3. #3
    Join Date
    Aug 2004
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    Thread Starter
    you are correct, I got the boiler name wrong. It was a York furnace and Weil-Mclain boiler.

    BTW, right now in this area electricity is much more expensive than nat gas. may not be that way forever, but is right now.

  4. #4
    Join Date
    Mar 2001
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    My Two cents

    #1 Hi V does a very good job mixing up the conditioned air which would work well for heating from the ceiling or AC from the floor. Yes it is more expensive. I would bring up using panal radiation and just use the ceiling for AC....

    #2 Zoning AC , I would like to know more about zoning HV.....Variable speed blower ??? I can not answer , don't know.

    #3 Ask to see their calulations and ask how they arrived to them...

    #4 perfict designed air condition reaches and moves the air from all the dead areas

    #5 I'am not big on chillers for the home, dehumidification is important....

    #6 The rooms over the garage woud have higher heat loss then the main house and needs to be zoned......Radiant would be nice....

    # 7 Hot water need is your largest load. This is more up to the Lord of the home. IF you want to run 5 showers at once, say the standard 2.5 gpm shower head for 20 min total you need 5x 2.5 gpm x20min =250 gallon water heater...... Tell them what you need.

    #8 Radiant in a tile or stone bathroom , yes! Yes you need a manifold for each bathroom. Radiant heat in mass floor or wall is top shelf and will give your family comfort....Yes it cost's more

    #9 From that pack .....Viesman.... Polaris ? don't they make snow mobiles ? Don't know about them on the East coast.....

    #10 Ask for track record

    # 11 a option

  5. #5
    Join Date
    Jan 2004
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    Fwiw, we (in Michigan) had electrical radiant heat installed in a tiled 2nd floor room over cold (our entry porch). The electrical was cheap, but it didn't put out much heat.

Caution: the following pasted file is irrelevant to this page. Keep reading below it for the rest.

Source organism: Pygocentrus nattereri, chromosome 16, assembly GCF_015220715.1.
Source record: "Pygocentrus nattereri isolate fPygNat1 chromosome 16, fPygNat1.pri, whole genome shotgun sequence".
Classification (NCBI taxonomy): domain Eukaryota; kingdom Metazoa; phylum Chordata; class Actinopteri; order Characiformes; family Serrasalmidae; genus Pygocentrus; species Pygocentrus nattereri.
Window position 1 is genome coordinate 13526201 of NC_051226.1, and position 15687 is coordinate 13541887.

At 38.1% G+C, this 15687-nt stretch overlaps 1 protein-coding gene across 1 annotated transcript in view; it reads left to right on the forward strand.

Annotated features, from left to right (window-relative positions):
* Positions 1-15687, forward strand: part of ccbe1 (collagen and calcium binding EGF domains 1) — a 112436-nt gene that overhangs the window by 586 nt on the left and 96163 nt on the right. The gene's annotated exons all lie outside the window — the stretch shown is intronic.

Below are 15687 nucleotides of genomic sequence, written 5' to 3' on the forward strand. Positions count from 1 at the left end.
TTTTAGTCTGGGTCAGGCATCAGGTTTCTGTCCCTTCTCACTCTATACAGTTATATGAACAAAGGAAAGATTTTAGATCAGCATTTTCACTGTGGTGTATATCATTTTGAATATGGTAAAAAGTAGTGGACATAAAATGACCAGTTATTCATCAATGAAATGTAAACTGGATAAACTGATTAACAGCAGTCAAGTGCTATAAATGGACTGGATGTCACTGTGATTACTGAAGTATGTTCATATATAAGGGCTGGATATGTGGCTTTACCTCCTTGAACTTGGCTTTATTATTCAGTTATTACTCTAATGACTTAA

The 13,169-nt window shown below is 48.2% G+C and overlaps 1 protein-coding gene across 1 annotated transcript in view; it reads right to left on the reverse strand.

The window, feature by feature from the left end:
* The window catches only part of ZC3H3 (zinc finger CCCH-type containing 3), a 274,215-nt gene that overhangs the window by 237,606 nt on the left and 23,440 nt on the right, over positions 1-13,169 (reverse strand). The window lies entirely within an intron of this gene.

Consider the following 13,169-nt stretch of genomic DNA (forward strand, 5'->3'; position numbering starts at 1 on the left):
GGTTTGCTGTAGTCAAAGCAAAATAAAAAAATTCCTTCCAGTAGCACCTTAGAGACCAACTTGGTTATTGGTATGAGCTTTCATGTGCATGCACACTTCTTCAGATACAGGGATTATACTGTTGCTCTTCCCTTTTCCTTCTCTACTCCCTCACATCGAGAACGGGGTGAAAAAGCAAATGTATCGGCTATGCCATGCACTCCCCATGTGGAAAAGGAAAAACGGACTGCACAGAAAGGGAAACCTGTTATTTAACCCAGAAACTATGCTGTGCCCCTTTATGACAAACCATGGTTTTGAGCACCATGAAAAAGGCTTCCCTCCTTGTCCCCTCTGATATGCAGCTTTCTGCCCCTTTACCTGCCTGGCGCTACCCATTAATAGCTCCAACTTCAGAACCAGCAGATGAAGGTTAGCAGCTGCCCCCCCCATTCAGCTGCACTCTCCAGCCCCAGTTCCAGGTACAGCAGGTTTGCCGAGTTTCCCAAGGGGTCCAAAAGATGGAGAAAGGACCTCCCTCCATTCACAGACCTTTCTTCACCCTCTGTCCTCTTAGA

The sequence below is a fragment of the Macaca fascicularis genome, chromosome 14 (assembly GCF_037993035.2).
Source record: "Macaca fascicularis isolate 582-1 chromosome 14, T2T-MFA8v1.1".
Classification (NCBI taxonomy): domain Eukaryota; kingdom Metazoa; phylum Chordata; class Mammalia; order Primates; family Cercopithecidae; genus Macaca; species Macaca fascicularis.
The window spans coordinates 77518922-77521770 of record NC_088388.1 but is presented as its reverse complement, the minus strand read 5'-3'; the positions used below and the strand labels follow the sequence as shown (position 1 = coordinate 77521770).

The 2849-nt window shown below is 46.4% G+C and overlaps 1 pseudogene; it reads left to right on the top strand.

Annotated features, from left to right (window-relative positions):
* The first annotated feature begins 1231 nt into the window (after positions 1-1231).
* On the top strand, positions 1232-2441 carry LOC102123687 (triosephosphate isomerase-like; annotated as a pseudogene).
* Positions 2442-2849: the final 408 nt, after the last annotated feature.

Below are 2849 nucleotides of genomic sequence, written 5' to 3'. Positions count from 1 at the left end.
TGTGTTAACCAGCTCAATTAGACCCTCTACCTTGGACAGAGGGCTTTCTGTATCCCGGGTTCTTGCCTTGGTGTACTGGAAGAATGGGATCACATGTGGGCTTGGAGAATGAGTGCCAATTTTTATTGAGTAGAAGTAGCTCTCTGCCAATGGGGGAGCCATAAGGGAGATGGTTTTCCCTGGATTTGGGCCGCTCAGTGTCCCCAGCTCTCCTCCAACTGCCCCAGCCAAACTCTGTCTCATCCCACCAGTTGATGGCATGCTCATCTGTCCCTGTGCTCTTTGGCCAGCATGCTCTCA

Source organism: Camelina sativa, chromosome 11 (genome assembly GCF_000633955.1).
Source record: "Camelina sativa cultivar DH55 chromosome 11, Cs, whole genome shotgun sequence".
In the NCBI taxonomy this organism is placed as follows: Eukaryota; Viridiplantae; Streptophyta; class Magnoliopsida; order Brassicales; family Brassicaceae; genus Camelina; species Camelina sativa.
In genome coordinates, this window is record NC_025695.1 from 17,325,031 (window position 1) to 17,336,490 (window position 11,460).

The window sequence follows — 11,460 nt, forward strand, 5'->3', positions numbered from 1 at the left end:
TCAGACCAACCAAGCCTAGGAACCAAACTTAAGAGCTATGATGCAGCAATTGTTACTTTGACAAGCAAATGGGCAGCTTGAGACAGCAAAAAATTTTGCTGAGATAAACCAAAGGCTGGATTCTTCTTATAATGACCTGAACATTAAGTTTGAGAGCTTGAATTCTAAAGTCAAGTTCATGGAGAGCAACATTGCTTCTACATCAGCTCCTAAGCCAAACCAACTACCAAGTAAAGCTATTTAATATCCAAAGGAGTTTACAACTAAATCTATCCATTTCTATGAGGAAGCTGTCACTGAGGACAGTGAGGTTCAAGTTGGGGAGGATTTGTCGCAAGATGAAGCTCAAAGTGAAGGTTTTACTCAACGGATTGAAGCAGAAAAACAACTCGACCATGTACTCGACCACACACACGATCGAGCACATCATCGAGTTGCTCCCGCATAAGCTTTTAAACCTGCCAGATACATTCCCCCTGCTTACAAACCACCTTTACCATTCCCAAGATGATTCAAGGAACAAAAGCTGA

We took out the porch ceiling below and installed pex, etc, with a small boiler. We LOVE the result.

    Our house is a combination of geo forced air and gas radiant. I disconnected all the electrical radiant.

    Not to mention, there apparently is a short life for the resistant wiring (10 years or so).

  6. #6
    Join Date
    Jan 2005
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    Hmm 2story house

    Brianmu,Did you mean to say
    a 9000sqf two story?
    Also I use the Vermon
    Castings fireplaces and
    stoves.I can tell you
    that there comfort control
    is werth every penny!
    It is the only direct
    vent I put in.Why? there
    flame pattern is great.
    the remote control works
    well and is fairly intuitive.
    AND I have never had a call
    back or complaint with them.
    Also I live in kinda the
    same area as you.After you get
    your heating and cooling loads.
    I would highly suggest that
    you have somone prove that
    gas is cheaper than eletric.
    It is somthing I have thought
    about for a long time.I have
    been playing with some of
    the programs out there
    looking at rate of returns
    for upgrading equitment. and
    found that eletric is not
    far off.In are area what
    do you think will go up
    the most.Remember we have
    dams around here.

  7. #7
    Join Date
    Aug 2002
    manitowoc wisconsin